...two words I try to avoid.
Somewhere a long the way I was taught to avoid thinking in extremes. Recently that lesson has become more important than ever to me. I tend to veer in the directions of these "universal quantifiers". By doing that, I not only limit my thinking, but I unknowingly give myself permission to feel those in extremes. Life is not only made up of black and white, but of an abundance of colors in between. However, as with every rule, there will be some exceptions.
Always1. Things will always change. God tells us in Ecclesiastes 3 that there is a season for everything...a time to laugh, a time to cry. There's a time to grieve, a time to dance. Based on that scripture alone we know that life changes; jobs, marriage, friendships.... I could go on forever naming them and even then I'm sure there could be more examples that could be added. Change in and of itself is not a bad thing, but grasping the reality that it is inevitable is absolutely helpful. Trusting God with your life and constantly holding on to his promises is what will get you through the good times and bad.
2. Your decisions will always affect those around you. If an adult decides to skip work for the day...fellow coworkers will probably have to work harder to make up for it. If a youth decides they'd rather not do their section of a school project...the entire groups will suffer the consequences of that zero. It doesn't matter what the decision at hand is. The rewards and/or consequences have a way of trickling to others, whether it's fair or not.
3. There are always things to be grateful for. Even in the darkest of days there are things we can choose to be thankful for. It could be that you're healthy, that your children are healthy. You could be grateful for the beautiful sunrise or the restful sleep you had. Our gratitude does not have to be felt over the big things. For me, it's more often than not over the small, simple things. No matter what your blessings are, gratitude is always a choice that only you can make.
It is a light within us that pierces the darkness of doubt and discouragement and taps into the light
(hope) hope of all creation - even the Savior.
John H Groburg.
5. Always, always forgive. I have been under the impression for as long as I can remember that forgiveness is a feeling. If you don't feel it, then you don't give it. I have been terribly wrong. Forgiveness is a decision. It requires very little of us, but the choice to give it is such a wonderful blessing. It frees us from the snares of anger and bitterness. It releases us into the freedom of knowing that we are trusting our God. He knows the pain we experience and every tear that falls from our eyes. He will deal with any and every *** that comes our way. His presence changes things. When we embrace Him and allow him to take over, our love will grow deeper and the anger we feel evaporates and gives way to forgiveness.
Never1. Never assume someone knows how you feel. I am notorious for doing this. I simply assume Mike knows that I love him...that I respect him. Regardless if he knows or simply assumes, he needs to hear it from me. I can not simply assume that my children know how much I love them and how I cherish each one of them. They need to hear it. Don't ever let a day go by where you fail to express your emotions. Whether it's love, appreciations, frustration, or disappointment.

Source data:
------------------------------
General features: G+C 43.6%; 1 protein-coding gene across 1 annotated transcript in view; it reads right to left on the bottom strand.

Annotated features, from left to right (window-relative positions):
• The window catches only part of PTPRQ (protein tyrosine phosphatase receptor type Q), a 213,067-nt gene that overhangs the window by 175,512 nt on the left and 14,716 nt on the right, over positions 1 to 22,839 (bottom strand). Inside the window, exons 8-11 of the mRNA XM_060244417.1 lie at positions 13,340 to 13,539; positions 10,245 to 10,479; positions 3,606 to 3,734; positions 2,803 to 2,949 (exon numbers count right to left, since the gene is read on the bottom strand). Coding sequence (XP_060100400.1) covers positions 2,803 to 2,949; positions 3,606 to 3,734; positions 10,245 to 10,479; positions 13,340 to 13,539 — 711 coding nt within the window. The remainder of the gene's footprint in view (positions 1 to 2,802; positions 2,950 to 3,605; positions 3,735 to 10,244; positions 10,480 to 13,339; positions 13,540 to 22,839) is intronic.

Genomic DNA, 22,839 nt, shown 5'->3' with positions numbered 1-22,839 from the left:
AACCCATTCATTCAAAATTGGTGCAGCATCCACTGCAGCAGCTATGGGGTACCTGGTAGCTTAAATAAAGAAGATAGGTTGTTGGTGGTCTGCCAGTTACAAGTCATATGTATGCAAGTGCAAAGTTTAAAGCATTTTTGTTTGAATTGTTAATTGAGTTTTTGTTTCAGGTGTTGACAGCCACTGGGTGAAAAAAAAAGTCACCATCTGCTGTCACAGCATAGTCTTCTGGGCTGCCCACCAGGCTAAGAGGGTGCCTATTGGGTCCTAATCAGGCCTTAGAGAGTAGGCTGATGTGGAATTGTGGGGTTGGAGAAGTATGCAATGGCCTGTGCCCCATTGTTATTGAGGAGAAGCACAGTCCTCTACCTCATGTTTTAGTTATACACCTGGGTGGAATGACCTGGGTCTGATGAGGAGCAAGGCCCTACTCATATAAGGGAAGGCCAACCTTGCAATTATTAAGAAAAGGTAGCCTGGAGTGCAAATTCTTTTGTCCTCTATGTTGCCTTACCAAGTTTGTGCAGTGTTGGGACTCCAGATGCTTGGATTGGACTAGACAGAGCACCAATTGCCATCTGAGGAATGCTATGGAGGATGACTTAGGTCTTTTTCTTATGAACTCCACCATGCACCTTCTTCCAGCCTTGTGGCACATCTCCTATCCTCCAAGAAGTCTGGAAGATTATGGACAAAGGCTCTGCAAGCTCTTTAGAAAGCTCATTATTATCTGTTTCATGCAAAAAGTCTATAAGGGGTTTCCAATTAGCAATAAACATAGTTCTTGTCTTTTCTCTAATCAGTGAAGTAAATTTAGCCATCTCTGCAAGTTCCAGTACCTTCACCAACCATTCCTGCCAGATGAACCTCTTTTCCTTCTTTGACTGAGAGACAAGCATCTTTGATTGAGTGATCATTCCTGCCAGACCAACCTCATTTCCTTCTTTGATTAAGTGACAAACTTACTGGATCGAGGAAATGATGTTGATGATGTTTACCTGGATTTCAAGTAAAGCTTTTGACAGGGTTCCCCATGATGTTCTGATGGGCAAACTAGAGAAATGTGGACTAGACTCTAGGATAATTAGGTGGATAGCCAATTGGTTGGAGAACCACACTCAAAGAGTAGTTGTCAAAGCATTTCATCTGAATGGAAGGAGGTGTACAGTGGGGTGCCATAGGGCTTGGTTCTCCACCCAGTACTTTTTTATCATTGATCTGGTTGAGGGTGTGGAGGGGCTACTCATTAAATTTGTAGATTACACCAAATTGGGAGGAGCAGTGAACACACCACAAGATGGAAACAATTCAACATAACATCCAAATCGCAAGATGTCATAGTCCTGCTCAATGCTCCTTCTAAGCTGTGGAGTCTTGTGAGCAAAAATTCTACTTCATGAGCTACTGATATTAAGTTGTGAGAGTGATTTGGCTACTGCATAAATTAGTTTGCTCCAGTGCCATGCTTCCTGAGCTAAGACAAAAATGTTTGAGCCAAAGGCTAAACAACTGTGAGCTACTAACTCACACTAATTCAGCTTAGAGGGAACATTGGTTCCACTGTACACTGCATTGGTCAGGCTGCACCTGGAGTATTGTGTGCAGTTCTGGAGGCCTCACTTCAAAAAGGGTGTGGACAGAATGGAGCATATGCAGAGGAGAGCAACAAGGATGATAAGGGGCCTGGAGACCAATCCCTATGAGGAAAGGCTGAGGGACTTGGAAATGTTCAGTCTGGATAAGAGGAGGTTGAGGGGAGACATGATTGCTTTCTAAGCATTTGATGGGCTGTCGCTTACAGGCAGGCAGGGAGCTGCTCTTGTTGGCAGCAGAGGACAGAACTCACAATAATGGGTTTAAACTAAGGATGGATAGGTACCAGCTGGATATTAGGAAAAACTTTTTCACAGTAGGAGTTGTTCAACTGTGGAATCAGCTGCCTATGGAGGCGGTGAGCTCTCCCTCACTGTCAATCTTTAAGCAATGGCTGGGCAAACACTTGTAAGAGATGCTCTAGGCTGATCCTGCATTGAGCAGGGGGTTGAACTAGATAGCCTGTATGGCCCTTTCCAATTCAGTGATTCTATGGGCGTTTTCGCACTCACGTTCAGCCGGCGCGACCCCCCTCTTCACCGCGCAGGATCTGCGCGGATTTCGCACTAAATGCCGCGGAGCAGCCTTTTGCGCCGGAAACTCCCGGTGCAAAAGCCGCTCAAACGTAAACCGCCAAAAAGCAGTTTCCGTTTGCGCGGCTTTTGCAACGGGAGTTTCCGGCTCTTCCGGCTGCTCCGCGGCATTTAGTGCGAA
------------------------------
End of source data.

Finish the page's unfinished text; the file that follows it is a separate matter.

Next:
2. Never get so comfortable that you become complacent. Complacency happens when we get so accustomed to our routine that we stop growing as people. We stop working on our marriage. We stop working on our friendships. We become too satisfied. I realize that may sound a bit peculiar, because we want to be satisfied and many of us thrive on routines. The problem develops when we stop trying to become better people. We settle with average. We settle with the, "that's it?" mentality. Complacency encourages doing the absolute minimum. There is a time for everything, so this type of mentality may be helpful for a season, but not for a lifestyle. We need to continue setting goals and reaching them, only to have another goal lined up after that.
3. Never forget that you too are flawed. We are all fallible and fantastically human. We will all make mistakes that we will have to atone for. The mistakes and bad judgement calls are not so much the problem. The problem comes in when we begin thinking we are better than those around us. Only after that is when pride settles in. Our lives are a process. Through every painful and humiliating decision and every hurtful and heartbreaking interaction, we are growing. Our mistakes are what help us gain wisdom and craft our lives. Everything that happens to us, good or bad, provides us with the strength, knowledge, and even confidence to live the life we are meant to live.
4. Never stop trying to improve yourself. Every day presents a new opportunity for growth. Just as the flowers reach for the heaves, we should to. The closer we get to the Father, the more we will desire to be like Him. Will we ever be perfect? Absolutely not. However, Ephesians 4:25 says that we were created to be more like God, truly righteous and holy. Not "holier than thou" but honest, committed, and morally pure.
5. Never give up. The thought of giving up is one that I have all too often. I tend to get tunnel vision and am unable to see the big picture which is this, life is precious. Satan does his very best to convince us that we are worthless and that things/situations/circumstances will never get better. That is why he is knows as the king of lies. His primary job is to kill, steal, and destroy. If we are not careful and allow ourselves to become ensnared in his lies, he will kill our dreams, steal our joy, and destroy our happiness. As long as there is air in your lungs, do not give up the fight.